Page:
CEMOVIS yielded an average inter-membrane distance of 35 nm measured between the centres of electron density (Figure 2—figure supplement 2), documenting that the plunge-frozen bacteria for the injectisome structure studies had not suffered significant dehydration or changes in buffer osmolarity prior to rapid freezing. E. coli K12 minicells have an average membrane to membrane distance of slightly over 30 nm (Liu et al., 2011), and the evolutionary related bacterial flagellar motors show inter-membrane distances in the range of 28–40 nm (measured from Figure 1 in reference Chen et al. [2011]).

Cryo electron tomography

Yersinia enterocolitica cells or minicells or S. flexneri SC560 were supplemented with 5% of 10 nm gold beads, placed on holey carbon grids (Quantifoil Micro Tools GMBH, Germany), quickly vitrified using a FEI Vitrobot IV (FEI Corp, Hillsboro), and imaged at liquid nitrogen temperatures in an FEI Titan Krios (FEI Corp, Hillsboro) operated at 300 kV acceleration voltage and equipped with a GIF and an US1000 CCD camera (Gatan Inc, Pleasanton). The magnification calibration of the FEI Titan Krios and GIF/CCD detectors was verified, using a gold lattice, vitrified tabacco mosaic virus sample, and graphene (Pantelic et al., 2011), and found to be precise to better than 2%. Tomograms were collected at 2 or 3° increments over a 120° range. The total electron dose was less than 10,000 electrons/nm2 for regular tomograms and less than 20k electrons/nm2 for focal pair tomograms (Kudryashev et al., 2012b). Tomograms were aligned with the aid of the gold beads using the eTomo software (Kremer et al., 1996), and reconstructed using Matlab based Dynamo scripts (Castano-Diez et al., 2012).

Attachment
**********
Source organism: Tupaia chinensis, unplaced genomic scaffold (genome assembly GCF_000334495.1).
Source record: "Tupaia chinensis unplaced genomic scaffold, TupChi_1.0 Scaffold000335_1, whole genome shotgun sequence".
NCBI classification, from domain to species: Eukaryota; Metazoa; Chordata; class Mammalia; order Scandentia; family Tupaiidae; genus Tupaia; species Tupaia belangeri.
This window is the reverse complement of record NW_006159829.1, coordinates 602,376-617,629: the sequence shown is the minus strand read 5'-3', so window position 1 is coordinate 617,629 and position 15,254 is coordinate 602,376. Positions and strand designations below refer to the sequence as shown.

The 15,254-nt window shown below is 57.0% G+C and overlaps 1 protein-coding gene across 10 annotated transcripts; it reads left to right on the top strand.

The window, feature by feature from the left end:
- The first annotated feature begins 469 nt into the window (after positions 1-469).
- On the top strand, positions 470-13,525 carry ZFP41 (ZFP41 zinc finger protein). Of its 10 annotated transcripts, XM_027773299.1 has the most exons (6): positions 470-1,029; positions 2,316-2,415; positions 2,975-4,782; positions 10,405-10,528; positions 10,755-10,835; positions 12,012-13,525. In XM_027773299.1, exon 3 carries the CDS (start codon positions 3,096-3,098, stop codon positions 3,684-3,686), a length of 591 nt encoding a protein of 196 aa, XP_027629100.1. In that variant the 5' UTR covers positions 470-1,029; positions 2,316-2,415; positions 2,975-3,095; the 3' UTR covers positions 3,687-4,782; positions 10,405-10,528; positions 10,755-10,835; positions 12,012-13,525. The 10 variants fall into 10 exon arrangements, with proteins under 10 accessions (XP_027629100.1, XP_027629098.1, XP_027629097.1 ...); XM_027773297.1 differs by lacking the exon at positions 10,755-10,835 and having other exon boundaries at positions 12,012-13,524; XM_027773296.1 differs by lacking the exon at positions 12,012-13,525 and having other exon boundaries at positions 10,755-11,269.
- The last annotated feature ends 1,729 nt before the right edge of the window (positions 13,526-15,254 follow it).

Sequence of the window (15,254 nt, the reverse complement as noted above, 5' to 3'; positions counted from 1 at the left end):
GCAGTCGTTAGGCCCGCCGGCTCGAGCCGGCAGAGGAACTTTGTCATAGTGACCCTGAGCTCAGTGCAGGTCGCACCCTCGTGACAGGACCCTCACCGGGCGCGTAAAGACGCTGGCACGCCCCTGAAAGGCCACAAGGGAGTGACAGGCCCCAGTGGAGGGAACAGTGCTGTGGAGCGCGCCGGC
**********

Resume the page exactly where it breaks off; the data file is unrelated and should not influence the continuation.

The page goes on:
Image processing procedures for sub-volume averaging

High defocus tomographs from focal pairs and tomograms of minicells were aligned by gold marker fiducials using eTomo (Kremer et al., 1996) and reconstructed by weighted back projection using custom written Matlab scripts. Central positions and directions of needles were manually determined for 421 injectisomes from the tomograms of minicells and for 1490 injectisomes from tomograms of regular sized cells acquired as focal pairs. Injectisomes were extracted to volumes of 128×128×128 voxels. Low-defocus (high resolution) particles were generated by a combination of global high- and low-defocus tilt series alignment, followed by refinement of patches of micrographs around the injectisomes. This used the ‘local feature refinement’ method described in more details in reference (Kudryashev et al., 2012b). From 1490 particles, 520 were selected for high-resolution processing based on having good correlation of high- and low-defocus injectisome volumes to each other. In addition, some tomograms of particles that did not contain projections of the injectisomes in all low-defocus tilt series images were also discarded.